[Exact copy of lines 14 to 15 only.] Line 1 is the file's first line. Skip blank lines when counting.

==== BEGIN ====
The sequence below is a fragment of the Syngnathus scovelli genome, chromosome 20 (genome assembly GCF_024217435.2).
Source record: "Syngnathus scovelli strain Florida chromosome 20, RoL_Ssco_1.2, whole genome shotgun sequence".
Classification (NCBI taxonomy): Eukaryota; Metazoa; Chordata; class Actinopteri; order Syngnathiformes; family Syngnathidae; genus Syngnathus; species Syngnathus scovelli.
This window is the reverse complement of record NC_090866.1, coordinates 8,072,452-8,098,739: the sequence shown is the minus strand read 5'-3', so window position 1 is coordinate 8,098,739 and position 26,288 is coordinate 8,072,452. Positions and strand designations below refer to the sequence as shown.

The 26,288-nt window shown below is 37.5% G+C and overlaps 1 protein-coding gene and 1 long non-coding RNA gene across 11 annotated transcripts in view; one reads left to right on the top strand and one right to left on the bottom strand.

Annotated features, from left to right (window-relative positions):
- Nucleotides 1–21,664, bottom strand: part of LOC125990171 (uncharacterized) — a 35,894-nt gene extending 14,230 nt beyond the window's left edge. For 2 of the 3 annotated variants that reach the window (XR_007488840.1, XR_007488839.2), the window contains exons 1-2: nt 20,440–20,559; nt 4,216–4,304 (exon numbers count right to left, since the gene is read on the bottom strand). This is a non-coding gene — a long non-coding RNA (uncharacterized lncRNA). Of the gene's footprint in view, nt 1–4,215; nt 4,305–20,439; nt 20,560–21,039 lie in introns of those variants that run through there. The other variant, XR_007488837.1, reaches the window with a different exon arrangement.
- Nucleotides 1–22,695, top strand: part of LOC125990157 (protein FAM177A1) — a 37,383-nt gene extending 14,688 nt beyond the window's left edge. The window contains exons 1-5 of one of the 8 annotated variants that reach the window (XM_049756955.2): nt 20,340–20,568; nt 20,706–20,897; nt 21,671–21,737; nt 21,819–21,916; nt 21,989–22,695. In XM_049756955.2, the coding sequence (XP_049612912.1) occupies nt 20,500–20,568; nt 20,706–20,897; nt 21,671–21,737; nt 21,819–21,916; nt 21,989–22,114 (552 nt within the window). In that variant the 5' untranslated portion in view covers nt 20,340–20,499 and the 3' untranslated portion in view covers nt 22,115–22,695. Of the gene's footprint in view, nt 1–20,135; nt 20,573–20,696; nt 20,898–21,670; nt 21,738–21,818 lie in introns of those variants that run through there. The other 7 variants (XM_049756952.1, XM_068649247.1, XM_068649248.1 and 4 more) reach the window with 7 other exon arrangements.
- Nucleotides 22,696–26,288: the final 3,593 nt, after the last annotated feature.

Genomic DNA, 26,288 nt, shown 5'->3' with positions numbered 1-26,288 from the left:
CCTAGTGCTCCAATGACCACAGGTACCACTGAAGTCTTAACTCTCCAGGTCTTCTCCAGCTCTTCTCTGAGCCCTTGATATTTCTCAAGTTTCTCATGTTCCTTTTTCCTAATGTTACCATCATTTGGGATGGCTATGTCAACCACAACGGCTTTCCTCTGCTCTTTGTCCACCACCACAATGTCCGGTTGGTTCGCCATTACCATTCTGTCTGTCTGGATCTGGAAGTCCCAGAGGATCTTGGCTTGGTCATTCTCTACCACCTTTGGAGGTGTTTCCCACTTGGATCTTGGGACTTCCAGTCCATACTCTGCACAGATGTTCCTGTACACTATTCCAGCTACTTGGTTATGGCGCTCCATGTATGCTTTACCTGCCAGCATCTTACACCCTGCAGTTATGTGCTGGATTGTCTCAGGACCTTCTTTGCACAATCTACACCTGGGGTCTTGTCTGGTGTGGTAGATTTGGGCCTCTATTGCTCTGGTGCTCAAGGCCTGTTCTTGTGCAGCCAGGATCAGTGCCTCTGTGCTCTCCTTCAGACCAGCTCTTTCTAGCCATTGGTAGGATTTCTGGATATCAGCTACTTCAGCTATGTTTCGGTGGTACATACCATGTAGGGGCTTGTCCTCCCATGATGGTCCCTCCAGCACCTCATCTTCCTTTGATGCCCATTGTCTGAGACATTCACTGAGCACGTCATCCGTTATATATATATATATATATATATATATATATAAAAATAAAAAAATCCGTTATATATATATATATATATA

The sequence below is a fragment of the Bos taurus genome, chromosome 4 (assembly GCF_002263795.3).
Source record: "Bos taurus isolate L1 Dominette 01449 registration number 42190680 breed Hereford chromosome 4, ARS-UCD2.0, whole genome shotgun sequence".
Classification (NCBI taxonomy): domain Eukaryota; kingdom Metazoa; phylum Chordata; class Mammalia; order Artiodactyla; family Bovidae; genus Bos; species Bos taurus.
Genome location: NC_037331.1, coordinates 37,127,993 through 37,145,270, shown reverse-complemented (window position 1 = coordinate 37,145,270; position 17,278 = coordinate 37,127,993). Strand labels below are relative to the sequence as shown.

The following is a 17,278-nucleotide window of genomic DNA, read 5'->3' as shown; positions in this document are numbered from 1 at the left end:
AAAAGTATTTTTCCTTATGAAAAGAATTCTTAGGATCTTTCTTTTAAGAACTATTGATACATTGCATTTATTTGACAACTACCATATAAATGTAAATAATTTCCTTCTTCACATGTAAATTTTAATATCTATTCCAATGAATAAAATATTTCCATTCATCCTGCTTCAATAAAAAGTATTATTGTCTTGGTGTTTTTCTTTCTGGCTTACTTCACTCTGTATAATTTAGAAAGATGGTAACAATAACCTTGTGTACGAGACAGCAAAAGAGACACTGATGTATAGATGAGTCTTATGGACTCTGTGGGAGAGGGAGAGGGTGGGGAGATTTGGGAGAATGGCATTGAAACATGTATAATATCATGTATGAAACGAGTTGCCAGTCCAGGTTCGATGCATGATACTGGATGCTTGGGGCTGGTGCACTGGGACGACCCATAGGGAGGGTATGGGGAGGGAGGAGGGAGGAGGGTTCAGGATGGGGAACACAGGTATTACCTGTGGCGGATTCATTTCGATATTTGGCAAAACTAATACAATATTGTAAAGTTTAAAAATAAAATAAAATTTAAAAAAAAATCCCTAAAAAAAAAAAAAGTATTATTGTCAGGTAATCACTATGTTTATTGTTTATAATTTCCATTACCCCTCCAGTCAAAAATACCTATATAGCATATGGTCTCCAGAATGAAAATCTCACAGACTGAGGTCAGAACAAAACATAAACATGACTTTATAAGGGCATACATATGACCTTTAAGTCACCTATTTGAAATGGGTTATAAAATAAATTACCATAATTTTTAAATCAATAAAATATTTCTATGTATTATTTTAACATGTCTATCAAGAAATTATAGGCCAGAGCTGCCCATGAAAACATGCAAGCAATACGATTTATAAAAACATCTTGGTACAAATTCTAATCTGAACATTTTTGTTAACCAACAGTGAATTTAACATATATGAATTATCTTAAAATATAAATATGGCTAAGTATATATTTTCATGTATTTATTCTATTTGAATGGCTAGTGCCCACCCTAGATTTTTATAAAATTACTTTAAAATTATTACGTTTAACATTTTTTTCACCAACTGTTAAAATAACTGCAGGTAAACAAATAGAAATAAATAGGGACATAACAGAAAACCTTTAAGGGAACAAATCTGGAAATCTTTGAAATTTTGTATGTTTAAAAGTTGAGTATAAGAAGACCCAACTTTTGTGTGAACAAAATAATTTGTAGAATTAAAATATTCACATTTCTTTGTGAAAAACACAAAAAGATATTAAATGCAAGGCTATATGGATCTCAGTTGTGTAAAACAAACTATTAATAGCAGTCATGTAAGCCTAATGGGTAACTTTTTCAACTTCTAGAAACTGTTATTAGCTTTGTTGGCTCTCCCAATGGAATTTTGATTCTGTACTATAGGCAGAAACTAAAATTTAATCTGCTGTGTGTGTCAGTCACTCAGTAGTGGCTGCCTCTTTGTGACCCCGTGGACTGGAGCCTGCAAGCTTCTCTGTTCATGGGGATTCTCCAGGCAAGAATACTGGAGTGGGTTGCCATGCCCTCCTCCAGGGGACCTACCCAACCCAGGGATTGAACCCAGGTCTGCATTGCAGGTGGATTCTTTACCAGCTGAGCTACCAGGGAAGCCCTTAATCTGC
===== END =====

Classification (NCBI taxonomy): domain Eukaryota; kingdom Metazoa; phylum Chordata; class Mammalia; order Artiodactyla; family Bovidae; genus Bos; species Bos taurus.
Genome location: NC_037331.1, coordinates 37,127,993 through 37,145,270, shown reverse-complemented (window position 1 = coordinate 37,145,270; position 17,278 = coordinate 37,127,993). Strand labels below are relative to the sequence as shown.